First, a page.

Yukimuro means “snow room” in Japanese and has been used to preserve vegetables and other foods under low temperature by using natural energy. Here we investigated the effectiveness of snow utilization for the storage of wheat flour. Strong and whole grain flours were packed into paper bags and stored for three months under three different conditions: at room temperature, in a cold refrigerator, and in a moist cold snow room (i.e., yukimuro) and provided for analyses. As compared with the samples stored at room temperature, both cold storage in refrigerator and moist cold storage in snow room reduced lipid peroxidation and generation of free fatty acid. The wheat flours stored in yukimuro showed better bread-making properties than those stored at room temperature or in refrigerator. The brown bread made from the flours stored in yukimuro showed better sensory evaluation scores. These findings indicate that moist cold storage in snow room (yukimuro) suppresses lipid oxidation and improves bread-making properties of wheat flours.
Progressive freeze-concentration (PFC) of blueberry juice was carried out by a tubular ice system and the original juice at 11.2 Brix was concentrated up to 27.2 Brix. The PFC-concentration was proved to give a high quality concentrate with no substantial change both in organic acid distribution and flavor profile. The PFC-concentrated blueberry juice was fermented to produce a blueberry wine with 11.1 vol-% alcohol content, showing that a high alcohol content can be obtained without chaptalization in the present method. After the fermentation, some changes were observed both in the organic acid distribution and the flavor profile. As a whole, however, the blueberry wine retained enough amount of original blueberry flavors. The present results suggest a possibility to produce a new-type blueberry wine with rich ingredients and flavors.
The number of occurrences of foreign objects in food is becoming less frequent. However, it is very difficult to remove small foreign objects such as hair and soft plastics in food. In this paper, the results of an experimental study of the performance of a new electrostatic separator of small foreign objects in dried food are presented. The separator consists of an inclined rotating drum, which is grounded, a cylindrical electrode fixed at the center of the drum and a suction device. The principle of the separation is based on the difference in the charge per unit mass of the dried food and foreign objects. Separation tests were performed on two types of mixtures. The effects of operating parameters, such as the applied voltage and the angular speed of the drum, on the separation efficiency were examined. In the separation of a mixture of plastic fragments and dried lettuce, the recovery rate of the lettuce was greater than 96% for a purity of 100%. In the separation of a mixture of hairs and dried lettuce, the recovery rate of the lettuce was greater than 94% for a purity of 100%.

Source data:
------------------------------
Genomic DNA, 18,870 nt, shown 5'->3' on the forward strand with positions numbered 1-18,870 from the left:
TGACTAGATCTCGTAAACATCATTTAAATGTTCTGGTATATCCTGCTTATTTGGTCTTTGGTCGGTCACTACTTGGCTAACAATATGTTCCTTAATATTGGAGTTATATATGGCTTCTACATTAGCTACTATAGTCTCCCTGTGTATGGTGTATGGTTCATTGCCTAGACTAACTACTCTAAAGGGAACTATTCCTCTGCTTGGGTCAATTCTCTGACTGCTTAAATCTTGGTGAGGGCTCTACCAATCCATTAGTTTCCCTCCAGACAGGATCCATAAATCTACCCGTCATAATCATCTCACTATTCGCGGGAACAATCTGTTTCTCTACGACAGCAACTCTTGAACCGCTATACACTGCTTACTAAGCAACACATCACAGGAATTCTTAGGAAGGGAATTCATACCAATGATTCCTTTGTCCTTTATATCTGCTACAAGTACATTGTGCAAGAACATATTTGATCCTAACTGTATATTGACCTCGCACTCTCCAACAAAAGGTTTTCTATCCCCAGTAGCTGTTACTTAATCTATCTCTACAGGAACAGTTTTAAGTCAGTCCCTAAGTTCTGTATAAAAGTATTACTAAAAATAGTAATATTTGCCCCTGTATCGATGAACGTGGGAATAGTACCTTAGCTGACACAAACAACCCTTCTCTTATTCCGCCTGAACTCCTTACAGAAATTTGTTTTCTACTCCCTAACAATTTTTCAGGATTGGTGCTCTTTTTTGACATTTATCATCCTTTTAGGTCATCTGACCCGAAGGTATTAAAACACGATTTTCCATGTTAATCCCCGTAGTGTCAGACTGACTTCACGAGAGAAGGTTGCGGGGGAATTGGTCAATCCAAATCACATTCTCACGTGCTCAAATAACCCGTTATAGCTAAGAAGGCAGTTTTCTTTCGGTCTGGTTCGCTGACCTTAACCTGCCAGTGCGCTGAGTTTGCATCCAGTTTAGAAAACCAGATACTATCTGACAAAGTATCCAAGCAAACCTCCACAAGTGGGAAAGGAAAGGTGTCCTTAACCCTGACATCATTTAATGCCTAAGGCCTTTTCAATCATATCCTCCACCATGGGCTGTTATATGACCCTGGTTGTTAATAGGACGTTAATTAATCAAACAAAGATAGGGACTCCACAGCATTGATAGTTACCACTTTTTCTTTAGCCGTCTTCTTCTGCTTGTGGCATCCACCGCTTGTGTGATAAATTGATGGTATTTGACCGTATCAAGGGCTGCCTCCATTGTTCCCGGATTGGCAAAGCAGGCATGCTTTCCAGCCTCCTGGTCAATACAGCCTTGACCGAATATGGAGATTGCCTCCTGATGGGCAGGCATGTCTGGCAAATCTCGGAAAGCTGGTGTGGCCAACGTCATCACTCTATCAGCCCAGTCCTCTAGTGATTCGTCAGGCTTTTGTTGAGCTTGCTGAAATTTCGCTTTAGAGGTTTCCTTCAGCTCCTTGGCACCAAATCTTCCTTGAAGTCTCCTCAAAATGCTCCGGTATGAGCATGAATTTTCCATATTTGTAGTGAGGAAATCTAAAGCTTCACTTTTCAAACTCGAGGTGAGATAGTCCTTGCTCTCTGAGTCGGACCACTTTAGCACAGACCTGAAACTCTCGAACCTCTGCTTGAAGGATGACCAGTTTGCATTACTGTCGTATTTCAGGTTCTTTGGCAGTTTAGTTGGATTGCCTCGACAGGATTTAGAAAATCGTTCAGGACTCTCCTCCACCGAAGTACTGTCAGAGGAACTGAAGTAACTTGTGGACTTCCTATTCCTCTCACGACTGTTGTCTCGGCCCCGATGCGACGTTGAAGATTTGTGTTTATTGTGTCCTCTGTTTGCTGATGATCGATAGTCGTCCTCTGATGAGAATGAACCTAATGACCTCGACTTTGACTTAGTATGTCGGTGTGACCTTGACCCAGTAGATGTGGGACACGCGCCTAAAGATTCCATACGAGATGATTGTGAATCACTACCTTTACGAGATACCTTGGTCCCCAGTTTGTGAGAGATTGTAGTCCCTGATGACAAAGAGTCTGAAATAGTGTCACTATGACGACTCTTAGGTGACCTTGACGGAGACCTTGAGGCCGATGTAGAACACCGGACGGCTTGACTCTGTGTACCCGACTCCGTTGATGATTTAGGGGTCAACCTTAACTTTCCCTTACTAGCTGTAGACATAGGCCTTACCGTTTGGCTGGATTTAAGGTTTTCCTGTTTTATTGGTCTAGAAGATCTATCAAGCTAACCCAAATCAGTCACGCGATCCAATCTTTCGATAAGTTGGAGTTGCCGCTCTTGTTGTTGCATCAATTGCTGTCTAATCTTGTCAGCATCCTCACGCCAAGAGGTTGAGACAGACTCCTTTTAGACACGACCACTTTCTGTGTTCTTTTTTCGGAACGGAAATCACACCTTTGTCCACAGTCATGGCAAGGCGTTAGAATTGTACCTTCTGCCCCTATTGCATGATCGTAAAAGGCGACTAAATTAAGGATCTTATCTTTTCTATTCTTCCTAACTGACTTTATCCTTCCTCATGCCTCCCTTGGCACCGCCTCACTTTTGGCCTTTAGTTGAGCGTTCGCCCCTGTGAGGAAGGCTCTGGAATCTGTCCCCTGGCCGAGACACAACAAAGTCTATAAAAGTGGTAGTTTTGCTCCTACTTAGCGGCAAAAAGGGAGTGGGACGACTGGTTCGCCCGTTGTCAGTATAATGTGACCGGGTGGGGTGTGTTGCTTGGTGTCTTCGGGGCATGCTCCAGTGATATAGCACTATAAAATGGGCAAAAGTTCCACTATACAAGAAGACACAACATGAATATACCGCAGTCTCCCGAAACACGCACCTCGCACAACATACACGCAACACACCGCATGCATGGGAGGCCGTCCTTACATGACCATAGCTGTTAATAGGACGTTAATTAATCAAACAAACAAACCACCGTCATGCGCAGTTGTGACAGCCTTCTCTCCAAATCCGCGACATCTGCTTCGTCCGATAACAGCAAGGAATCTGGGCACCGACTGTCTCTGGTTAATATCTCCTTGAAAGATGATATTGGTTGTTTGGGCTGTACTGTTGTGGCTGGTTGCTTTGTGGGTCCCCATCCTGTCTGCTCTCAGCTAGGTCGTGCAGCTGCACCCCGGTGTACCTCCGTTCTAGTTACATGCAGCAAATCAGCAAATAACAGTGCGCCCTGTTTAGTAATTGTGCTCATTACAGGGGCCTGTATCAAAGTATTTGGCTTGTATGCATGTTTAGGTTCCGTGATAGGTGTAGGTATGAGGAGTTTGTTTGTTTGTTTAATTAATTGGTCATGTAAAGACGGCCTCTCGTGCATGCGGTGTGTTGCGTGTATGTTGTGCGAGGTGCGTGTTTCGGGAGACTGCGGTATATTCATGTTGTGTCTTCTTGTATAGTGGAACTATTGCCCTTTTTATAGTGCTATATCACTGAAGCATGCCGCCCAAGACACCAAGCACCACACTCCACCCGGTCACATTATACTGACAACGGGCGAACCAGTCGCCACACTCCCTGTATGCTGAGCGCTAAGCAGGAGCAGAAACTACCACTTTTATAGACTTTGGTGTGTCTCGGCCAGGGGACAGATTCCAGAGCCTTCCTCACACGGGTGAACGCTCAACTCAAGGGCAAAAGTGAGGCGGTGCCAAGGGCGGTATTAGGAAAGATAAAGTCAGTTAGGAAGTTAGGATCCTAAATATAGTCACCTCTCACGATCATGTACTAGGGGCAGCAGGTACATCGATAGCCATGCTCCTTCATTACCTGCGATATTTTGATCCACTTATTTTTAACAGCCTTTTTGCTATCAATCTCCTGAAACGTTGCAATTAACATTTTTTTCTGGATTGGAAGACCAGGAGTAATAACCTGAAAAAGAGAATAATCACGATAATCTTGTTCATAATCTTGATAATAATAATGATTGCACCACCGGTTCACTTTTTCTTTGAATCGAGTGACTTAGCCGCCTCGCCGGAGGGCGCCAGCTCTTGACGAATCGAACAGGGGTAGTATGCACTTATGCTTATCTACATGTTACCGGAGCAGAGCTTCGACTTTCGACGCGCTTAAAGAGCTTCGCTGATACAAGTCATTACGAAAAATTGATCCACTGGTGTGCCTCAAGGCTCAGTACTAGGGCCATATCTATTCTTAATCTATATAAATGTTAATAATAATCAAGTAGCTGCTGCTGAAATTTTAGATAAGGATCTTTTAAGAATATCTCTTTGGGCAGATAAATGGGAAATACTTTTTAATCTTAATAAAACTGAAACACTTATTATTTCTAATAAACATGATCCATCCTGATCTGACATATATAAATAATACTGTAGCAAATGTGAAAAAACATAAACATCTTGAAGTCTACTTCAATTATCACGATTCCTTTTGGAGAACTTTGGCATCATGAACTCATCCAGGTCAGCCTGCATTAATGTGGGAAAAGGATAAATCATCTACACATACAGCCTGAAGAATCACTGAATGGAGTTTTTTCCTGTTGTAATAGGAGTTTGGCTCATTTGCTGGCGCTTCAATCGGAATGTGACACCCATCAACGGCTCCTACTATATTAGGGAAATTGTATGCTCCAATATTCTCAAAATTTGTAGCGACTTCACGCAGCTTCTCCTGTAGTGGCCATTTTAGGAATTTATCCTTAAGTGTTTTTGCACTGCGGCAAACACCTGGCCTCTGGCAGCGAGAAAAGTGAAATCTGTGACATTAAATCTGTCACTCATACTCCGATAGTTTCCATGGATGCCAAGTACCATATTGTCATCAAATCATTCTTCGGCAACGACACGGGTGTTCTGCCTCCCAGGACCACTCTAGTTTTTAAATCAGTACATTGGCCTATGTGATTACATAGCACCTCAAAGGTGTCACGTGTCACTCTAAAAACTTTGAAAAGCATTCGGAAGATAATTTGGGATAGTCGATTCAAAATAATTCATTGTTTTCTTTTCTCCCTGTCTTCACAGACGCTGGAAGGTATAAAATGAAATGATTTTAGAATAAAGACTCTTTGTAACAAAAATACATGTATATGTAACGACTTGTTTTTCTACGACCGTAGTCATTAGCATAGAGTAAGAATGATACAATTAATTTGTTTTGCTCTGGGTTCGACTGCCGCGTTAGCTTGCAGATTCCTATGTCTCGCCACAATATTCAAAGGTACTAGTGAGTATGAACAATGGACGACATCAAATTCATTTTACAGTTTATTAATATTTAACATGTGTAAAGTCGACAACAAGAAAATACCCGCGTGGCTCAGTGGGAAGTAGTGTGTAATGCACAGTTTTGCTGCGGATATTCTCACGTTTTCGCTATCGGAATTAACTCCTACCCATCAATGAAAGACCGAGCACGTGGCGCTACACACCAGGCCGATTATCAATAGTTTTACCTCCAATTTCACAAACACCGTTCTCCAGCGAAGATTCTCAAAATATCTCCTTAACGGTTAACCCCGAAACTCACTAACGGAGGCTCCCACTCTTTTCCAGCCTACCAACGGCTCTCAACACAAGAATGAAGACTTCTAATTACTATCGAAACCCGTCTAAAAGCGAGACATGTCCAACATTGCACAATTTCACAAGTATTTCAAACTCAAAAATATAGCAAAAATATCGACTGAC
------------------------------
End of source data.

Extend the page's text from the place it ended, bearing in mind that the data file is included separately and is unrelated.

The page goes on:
Intake of probiotics is effective in the development of intestinal flora. Generally, addition of living microbes to the intestine is important for the regulation of the intestinal functions and growth inhibition of pathogenic bacteria. However, probiotics such as lactic acid bacteria do not always survive in the stomach. Lactic acid bacteria are useful as a probiotic, thus their death in the stomach decreases their beneficial effects. Konjac is an indigestible high-fiber food. In the present study, we examined the effect of konjac on the survival of lactic acid bacteria. Lactobacillus crispatus and Lactobacillus plantarum strains were taken to globular konjac, which had large surface area by including bubble. Subsequently, the konjac was soaked in artificial gastric juice（pH 1.2）. The lactic acid bacteria without konjac survived when incubated for 30 min but not 60, 90, or 120 min, whereas L. crispatus and L. plantarum with konjac survived even when incubated for 60 and 120 min, respectively. Therefore, the present study suggests that the survival of lactic acid bacteria improves on co-incubation with konjac. In addition, the probiotics may be able to access the intestines regardless of the kind of bacterial species.
This study focused on the processed food products, using raw okara (a food product developed to mitigate problems associated with mass disposal of soy waste). To examine the heating condition effectively, we simulated food qualities during heating. Color change was treated as a first-order reaction, and kinetic parameters (Ea = 61.6 kJ/mol，Z = 4.93×105 1/s) were calculated by Golden section method. Moisture content was calculated via mass transfer analysis, based on Fick’s laws of diffusion. Our simulation predicted values for color, moisture content, water activity, and texture that were in good agreement with experimental values. We determined that, to achieve an equivalent to a commercial product, it was suggested that about 1/2 could shorten heating time by changing surface temperature from 80℃ to 120℃. Thus, this simulation technique can contribute to the shortening of heating times for processed food products.